Power Balance Makes Top Scams List

You know the old adage: if it sounds too good to be true, it probably is. Despite the axiom ingrained in our heads, though, we easily trust companies that claim “scientific” research. Perhaps, in light of the recent PowerBalance scandal, we ought to think of rubber wristbands s as simply what they were intended to be: hip, catchy accessories intended to share a message. NOT to make you a better athlete. As 2011 comes to a close, the PowerBalance wristband gets more attention, becoming the first rubber wristbands to make the retail scam list, right next to fake Apple stores in China.
As reported on retail-digital.com : “Fake Apple stores in China
China has a long history of producing counterfeit consumer gadgets, luxury clothes and branded merchandise. Now the problem of counterfeit goods has reached a new level with the discovery of five fake Apple stores in the southern city of Kunming.
The counterfeit stores have the right fittings, artwork and signs advertising the latest Apple gadgets. The copy-cat stores are so convincing that even the employees believe they are working for Apple.
It is still unclear if these unauthorised Apple stores have been selling genuine Apple products or not. Apple has been alerted to the existence of these fake stores but has refused to comment.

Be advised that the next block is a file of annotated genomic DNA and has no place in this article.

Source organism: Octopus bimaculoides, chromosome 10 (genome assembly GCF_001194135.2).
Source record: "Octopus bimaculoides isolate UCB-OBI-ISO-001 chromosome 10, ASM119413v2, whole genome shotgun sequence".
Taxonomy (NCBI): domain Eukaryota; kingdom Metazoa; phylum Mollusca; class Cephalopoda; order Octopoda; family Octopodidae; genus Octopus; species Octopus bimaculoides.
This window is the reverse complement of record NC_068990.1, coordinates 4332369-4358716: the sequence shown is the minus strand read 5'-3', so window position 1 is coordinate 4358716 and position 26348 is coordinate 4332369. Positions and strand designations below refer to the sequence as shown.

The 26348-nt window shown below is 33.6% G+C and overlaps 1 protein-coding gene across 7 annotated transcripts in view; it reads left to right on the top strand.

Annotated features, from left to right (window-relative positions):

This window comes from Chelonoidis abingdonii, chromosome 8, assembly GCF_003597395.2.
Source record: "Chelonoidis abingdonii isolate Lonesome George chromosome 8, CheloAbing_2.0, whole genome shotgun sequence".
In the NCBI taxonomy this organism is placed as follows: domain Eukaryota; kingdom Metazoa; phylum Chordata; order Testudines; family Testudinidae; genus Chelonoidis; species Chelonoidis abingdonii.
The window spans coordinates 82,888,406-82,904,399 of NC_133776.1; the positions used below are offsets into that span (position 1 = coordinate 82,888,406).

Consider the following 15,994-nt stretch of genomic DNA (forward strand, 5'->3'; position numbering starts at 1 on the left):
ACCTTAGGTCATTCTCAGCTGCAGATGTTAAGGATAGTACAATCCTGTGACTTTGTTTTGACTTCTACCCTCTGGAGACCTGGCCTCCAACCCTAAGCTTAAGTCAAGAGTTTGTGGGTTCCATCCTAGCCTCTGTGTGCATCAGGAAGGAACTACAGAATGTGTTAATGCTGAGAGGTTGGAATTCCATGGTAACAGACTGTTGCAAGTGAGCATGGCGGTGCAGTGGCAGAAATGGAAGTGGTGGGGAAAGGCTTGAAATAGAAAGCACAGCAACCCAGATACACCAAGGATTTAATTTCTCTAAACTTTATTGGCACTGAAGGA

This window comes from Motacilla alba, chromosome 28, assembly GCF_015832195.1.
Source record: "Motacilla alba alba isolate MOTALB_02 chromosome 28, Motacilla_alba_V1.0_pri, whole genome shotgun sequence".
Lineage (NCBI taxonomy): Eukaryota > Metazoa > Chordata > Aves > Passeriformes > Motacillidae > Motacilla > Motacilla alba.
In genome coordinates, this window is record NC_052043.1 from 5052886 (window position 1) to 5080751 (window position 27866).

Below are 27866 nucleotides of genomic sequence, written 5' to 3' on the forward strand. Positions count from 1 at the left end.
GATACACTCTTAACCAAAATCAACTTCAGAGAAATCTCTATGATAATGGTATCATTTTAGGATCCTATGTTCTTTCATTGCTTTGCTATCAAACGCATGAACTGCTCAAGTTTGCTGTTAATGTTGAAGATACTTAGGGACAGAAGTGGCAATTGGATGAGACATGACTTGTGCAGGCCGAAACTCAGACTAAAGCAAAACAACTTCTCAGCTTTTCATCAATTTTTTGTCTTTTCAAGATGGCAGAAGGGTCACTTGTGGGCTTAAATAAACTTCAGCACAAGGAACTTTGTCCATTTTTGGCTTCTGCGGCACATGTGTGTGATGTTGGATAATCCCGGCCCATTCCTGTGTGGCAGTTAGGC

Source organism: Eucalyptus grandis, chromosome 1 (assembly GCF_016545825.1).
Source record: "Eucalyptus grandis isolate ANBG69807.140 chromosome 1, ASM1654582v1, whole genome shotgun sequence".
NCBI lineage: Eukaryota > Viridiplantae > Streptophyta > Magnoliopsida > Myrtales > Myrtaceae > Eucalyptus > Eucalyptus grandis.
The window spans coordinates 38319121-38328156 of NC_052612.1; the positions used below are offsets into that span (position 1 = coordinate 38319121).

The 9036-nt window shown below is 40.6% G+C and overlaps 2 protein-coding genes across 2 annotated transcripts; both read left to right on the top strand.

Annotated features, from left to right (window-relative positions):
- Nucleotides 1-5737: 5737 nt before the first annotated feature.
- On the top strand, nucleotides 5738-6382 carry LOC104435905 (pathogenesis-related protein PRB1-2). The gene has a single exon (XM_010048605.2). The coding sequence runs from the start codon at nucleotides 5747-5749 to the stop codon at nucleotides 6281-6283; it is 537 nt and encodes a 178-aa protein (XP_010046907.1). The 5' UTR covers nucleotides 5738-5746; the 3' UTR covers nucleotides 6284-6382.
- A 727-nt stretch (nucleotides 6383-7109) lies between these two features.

Chinese government officials have already closed down two of these stores and are currently investigating the others.
Power Balance Bracelet
Power Balance Bracelets were a popular fad last year. The £29.99 accessories were a favourite among celebrities and sports personalities including David Beckham, Leonardo DiCaprio, Robert DeNiro, Kate Middleton and rapper P Diddy, to name but a few.
Power Balance Wristband Scam
The maker of the sports wristband, Power Balance Australia, claimed its bracelet’s improved the body’s energy flow and boost strength, balance and flexibility. However, these bracelets were exposed as a sham.
The company sparked outrage earlier this year when it admitted that there was no evidence to back up some of the bracelet’s claimed benefits.
Power Balance Australia was forced to acknowledge that the bracelets were no more beneficial than a rubber band and issued angry customers with a refund. “